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Diomidis Spinellis Publications


© ACM, 2004. This is the author's version of the work. It is posted here by permission of ACM for your personal use. Not for redistribution. The definitive version was published in Computers in Entertainment (CIE), 2(3), ISSN 1544-3574, (July 2004) http://doi.acm.org/10.1145/1027154.1027177


Affective Usability Evaluation for an Interactive Music Television Channel

Konstantinos Chorianopoulos

chk@aueb.gr

k.chorian@imperial.ac.uk

Diomidis Spinellis

dds@aueb.gr

Athens University of Economics & Business

Department of Management Science and Technology

47 Evelpidon & Lefkados Str., 113 62 Athens, Greece

 


ABSTRACT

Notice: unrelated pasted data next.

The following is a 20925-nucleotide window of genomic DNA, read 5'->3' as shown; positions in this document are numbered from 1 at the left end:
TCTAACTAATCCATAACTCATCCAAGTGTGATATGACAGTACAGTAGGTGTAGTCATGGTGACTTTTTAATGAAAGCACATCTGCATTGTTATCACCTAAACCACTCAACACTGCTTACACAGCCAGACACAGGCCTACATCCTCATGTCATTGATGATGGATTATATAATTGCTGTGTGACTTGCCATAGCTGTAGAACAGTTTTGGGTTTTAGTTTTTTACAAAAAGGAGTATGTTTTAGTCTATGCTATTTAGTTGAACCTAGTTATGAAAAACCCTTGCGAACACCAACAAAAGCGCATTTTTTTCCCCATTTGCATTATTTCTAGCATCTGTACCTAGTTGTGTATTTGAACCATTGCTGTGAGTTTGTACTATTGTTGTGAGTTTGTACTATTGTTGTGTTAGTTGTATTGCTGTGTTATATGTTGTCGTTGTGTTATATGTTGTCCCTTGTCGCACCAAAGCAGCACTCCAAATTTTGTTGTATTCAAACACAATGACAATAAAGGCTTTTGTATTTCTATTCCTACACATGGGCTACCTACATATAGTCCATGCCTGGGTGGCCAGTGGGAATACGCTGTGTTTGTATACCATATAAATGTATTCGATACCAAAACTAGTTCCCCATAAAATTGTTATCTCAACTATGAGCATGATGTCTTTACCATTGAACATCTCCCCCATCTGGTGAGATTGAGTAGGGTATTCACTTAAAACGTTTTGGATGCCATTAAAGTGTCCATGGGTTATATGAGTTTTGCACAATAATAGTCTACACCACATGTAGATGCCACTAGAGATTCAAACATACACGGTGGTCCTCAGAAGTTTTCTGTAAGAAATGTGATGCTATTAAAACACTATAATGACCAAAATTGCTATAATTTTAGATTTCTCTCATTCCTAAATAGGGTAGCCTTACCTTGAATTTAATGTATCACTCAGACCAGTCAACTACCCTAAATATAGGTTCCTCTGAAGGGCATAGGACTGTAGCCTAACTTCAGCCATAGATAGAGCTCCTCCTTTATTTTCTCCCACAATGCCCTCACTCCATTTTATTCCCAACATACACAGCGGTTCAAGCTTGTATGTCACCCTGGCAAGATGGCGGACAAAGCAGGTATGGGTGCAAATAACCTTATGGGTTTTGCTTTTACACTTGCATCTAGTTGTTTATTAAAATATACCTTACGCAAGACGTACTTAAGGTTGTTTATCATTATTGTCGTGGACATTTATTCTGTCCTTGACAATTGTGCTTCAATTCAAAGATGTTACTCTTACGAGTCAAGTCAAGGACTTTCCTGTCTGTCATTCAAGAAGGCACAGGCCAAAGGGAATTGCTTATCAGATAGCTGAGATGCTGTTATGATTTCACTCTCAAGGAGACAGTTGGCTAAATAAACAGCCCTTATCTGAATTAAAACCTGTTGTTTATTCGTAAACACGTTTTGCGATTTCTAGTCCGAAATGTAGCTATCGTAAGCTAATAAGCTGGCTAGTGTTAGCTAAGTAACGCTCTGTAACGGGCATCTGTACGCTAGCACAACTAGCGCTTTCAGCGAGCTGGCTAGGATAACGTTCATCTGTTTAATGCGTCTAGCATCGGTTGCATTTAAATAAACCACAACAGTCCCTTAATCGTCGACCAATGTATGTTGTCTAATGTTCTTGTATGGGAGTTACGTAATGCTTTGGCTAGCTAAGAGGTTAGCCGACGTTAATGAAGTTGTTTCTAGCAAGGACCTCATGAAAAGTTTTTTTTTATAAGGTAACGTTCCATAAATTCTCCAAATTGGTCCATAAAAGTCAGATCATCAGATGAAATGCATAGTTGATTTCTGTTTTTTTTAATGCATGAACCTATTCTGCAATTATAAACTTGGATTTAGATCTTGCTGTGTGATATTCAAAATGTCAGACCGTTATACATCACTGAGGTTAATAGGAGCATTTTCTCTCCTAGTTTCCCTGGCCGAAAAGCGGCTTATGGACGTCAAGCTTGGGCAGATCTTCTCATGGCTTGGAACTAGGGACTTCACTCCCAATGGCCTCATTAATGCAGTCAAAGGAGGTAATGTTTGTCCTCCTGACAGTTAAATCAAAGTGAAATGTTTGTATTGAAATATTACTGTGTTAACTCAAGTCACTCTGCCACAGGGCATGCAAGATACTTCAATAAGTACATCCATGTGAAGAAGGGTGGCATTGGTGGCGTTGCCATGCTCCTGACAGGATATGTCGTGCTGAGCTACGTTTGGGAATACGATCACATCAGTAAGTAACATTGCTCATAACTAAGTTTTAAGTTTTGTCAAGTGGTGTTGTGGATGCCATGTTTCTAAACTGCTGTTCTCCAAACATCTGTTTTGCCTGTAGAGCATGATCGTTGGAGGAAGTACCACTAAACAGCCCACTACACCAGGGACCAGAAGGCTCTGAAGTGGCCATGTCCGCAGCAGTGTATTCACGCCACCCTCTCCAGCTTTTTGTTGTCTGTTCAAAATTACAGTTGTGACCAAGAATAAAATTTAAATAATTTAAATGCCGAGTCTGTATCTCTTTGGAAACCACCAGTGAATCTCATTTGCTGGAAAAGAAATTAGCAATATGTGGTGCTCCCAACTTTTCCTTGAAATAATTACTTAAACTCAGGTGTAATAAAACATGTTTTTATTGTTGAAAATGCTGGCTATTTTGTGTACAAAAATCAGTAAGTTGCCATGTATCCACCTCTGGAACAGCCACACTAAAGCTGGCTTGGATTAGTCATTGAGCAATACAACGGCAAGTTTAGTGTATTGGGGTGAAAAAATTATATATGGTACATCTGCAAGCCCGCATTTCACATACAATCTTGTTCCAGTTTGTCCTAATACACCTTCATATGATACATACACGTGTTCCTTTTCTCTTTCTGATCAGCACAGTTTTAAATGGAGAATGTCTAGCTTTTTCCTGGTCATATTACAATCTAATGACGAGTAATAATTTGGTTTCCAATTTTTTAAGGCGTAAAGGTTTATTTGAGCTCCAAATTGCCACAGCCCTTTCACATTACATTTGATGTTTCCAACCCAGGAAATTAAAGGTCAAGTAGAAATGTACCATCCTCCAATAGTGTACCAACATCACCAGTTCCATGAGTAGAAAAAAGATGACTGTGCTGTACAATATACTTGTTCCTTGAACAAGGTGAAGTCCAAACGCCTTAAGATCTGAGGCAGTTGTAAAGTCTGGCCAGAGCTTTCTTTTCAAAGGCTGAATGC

Computer mediated television raises brings up new requirements for user interface design and evaluation, since because interactive television applications are deployed in a relaxed domestic setting and aim at the gratification of entertainment needs. The dDigital video recorders, the generation of custom computer graphics on each digital set-top box, and the introduction of new advertising formats are important issues for research and practice. We explore the employment of an animated character and the dynamic insertion of advertising in the design of an intuitive user interface for interactive music video television. We found that the animated character and the skippable video-track clip feature seamlessly enhanced consumer satisfaction, as evidenced by affective usability questionnaires.

Categories and Subject Descriptors

H.1.2. [User/Machine Systems]: Human factors. H.5.2 [User Interfaces]: Interaction styles, Prototyping, Screen design, User-centered design, Input devices and strategies. H.5.1 [Multimedia Information Systems]: Video. J.7 [Computers in Other Systems]: Consumer products.

General Terms

Design, Human Factors.

Author Keywords

Interactive television, set-top box, user interface, affective usability, music video clip, animated character, TiVo.

INTRODUCTION